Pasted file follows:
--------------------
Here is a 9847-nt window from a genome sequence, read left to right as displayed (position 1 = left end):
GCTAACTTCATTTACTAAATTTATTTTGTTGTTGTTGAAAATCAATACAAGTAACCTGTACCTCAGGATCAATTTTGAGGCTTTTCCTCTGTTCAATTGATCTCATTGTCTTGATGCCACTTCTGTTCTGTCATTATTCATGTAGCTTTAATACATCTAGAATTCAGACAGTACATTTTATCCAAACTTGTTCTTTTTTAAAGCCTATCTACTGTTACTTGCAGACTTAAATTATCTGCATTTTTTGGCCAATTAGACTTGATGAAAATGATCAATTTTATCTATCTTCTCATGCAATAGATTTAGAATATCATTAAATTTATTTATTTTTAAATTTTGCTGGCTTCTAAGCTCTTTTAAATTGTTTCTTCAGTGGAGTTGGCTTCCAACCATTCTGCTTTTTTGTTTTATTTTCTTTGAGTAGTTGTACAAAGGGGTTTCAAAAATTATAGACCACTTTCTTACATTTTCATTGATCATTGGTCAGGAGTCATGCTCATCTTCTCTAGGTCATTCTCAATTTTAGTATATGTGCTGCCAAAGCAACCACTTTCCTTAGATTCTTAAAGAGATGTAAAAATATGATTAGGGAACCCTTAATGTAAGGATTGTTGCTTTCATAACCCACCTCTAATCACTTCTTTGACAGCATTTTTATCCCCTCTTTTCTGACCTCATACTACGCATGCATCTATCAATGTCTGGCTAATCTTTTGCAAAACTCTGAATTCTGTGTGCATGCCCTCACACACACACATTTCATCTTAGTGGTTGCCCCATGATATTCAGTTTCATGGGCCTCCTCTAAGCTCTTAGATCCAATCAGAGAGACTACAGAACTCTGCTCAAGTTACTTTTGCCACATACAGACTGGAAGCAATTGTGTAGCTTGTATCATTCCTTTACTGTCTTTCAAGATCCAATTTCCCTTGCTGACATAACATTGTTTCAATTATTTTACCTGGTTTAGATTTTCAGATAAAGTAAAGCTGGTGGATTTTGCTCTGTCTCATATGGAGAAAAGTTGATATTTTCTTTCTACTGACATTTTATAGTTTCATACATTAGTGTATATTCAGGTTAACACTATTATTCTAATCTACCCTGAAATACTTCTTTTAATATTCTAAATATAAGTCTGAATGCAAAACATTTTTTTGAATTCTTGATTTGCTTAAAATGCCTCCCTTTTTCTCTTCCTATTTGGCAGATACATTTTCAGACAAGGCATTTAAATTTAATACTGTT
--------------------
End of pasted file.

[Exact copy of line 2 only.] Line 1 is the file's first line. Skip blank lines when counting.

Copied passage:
GCTAACTTCATTTACTAAATTTATTTTGTTGTTGTTGAAAATCAATACAAGTAACCTGTACCTCAGGATCAATTTTGAGGCTTTTCCTCTGTTCAATTGATCTCATTGTCTTGATGCCACTTCTGTTCTGTCATTATTCATGTAGCTTTAATACATCTAGAATTCAGACAGTACATTTTATCCAAACTTGTTCTTTTTTAAAGCCTATCTACTGTTACTTGCAGACTTAAATTATCTGCATTTTTTGGCCAATTAGACTTGATGAAAATGATCAATTTTATCTATCTTCTCATGCAATAGATTTAGAATATCATTAAATTTATTTATTTTTAAATTTTGCTGGCTTCTAAGCTCTTTTAAATTGTTTCTTCAGTGGAGTTGGCTTCCAACCATTCTGCTTTTTTGTTTTATTTTCTTTGAGTAGTTGTACAAAGGGGTTTCAAAAATTATAGACCACTTTCTTACATTTTCATTGATCATTGGTCAGGAGTCATGCTCATCTTCTCTAGGTCATTCTCAATTTTAGTATATGTGCTGCCAAAGCAACCACTTTCCTTAGATTCTTAAAGAGATGTAAAAATATGATTAGGGAACCCTTAATGTAAGGATTGTTGCTTTCATAACCCACCTCTAATCACTTCTTTGACAGCATTTTTATCCCCTCTTTTCTGACCTCATACTACGCATGCATCTATCAATGTCTGGCTAATCTTTTGCAAAACTCTGAATTCTGTGTGCATGCCCTCACACACACACATTTCATCTTAGTGGTTGCCCCATGATATTCAGTTTCATGGGCCTCCTCTAAGCTCTTAGATCCAATCAGAGAGACTACAGAACTCTGCTCAAGTTACTTTTGCCACATACAGACTGGAAGCAATTGTGTAGCTTGTATCATTCCTTTACTGTCTTTCAAGATCCAATTTCCCTTGCTGACATAACATTGTTTCAATTATTTTACCTGGTTTAGATTTTCAGATAAAGTAAAGCTGGTGGATTTTGCTCTGTCTCATATGGAGAAAAGTTGATATTTTCTTTCTACTGACATTTTATAGTTTCATACATTAGTGTATATTCAGGTTAACACTATTATTCTAATCTACCCTGAAATACTTCTTTTAATATTCTAAATATAAGTCTGAATGCAAAACATTTTTTTGAATTCTTGATTTGCTTAAAATGCCTCCCTTTTTCTCTTCCTATTTGGCAGATACATTTTCAGACAAGGCATTTAAATTTAATACTGTT